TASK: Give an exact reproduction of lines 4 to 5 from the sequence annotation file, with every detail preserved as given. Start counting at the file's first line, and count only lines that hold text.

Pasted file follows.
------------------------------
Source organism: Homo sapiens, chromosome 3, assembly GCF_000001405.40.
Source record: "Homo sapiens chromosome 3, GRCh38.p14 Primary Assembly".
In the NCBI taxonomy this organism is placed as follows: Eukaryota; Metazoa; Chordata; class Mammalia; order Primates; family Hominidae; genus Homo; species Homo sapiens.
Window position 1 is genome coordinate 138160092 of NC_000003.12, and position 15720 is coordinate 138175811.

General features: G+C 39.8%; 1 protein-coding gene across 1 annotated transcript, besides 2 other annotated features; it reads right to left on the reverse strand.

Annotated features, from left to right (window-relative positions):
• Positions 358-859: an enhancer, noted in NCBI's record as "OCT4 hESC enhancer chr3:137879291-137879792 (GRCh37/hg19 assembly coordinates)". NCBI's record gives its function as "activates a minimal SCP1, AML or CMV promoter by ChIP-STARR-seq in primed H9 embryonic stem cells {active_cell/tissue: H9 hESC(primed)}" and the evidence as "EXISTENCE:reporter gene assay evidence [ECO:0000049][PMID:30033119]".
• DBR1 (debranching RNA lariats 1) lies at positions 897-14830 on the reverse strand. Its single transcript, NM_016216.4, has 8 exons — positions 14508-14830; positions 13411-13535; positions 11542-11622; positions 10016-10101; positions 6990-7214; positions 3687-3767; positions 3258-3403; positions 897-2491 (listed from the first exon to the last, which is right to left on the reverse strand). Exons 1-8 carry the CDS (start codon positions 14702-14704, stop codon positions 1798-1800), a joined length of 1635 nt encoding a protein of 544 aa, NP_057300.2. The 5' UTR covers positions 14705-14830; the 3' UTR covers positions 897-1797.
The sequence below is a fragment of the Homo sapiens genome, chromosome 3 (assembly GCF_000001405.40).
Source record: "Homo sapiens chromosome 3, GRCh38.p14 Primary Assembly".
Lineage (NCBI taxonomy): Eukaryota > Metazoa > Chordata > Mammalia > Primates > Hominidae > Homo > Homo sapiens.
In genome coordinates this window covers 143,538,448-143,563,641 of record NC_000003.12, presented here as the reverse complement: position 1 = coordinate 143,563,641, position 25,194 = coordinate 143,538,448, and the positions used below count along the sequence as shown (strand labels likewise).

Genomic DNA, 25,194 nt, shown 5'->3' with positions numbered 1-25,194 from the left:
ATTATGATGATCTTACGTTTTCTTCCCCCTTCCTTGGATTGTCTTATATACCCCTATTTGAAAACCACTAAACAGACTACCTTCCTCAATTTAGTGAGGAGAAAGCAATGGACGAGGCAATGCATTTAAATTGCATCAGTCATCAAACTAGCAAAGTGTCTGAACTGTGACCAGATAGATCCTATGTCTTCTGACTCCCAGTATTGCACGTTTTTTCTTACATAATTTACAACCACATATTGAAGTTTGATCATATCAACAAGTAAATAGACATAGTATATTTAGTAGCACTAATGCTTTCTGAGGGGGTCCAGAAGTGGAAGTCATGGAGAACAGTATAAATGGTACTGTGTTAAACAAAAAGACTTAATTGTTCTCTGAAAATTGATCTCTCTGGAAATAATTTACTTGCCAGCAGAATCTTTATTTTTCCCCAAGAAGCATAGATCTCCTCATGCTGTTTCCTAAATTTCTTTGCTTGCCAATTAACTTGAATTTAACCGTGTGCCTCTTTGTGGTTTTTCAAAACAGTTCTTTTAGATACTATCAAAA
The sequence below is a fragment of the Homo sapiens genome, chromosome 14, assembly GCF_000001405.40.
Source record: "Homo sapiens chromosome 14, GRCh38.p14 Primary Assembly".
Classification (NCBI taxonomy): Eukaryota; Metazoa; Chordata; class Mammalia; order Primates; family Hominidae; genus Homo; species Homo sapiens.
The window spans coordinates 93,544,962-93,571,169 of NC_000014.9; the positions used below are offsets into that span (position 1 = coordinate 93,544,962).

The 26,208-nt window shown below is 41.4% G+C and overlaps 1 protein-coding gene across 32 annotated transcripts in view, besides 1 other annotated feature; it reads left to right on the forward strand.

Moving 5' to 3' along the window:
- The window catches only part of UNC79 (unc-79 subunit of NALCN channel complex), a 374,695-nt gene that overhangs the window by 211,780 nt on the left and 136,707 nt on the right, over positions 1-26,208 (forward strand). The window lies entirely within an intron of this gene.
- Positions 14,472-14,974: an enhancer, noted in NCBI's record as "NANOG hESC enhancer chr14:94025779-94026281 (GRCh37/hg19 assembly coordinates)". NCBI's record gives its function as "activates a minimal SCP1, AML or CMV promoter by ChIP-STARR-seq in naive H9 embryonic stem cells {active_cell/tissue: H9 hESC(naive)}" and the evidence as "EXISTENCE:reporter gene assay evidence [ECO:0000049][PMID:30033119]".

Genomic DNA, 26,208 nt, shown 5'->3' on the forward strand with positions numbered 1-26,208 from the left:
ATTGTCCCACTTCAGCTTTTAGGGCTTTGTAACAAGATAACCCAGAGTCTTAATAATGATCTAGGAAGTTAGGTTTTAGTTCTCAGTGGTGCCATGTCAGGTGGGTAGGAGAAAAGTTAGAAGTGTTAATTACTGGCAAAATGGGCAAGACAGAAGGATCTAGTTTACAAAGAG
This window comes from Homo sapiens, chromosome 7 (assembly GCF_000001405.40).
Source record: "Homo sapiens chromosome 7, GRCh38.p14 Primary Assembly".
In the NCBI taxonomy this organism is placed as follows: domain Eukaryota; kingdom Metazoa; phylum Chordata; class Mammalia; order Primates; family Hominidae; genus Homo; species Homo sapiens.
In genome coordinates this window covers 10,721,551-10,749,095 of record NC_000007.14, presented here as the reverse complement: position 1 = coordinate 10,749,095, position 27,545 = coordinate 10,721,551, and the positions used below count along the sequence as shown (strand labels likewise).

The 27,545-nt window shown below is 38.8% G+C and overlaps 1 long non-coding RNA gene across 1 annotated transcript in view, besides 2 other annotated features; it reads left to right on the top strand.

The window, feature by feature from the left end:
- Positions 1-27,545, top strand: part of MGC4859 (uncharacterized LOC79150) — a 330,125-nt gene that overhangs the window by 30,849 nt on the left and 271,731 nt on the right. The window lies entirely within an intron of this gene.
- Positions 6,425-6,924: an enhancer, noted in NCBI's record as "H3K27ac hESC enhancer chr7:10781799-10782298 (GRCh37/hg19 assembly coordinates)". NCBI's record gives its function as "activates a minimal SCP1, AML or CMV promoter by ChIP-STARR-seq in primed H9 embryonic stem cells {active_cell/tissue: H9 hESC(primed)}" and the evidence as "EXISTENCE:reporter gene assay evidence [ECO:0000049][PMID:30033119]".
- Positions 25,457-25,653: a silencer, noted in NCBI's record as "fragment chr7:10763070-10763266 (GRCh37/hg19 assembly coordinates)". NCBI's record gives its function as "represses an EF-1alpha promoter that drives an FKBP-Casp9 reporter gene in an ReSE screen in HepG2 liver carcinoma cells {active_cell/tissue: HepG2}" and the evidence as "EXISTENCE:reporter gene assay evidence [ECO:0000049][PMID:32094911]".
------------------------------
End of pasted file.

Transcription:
Window position 1 is genome coordinate 138160092 of NC_000003.12, and position 15720 is coordinate 138175811.

General features: G+C 39.8%; 1 protein-coding gene across 1 annotated transcript, besides 2 other annotated features; it reads right to left on the reverse strand.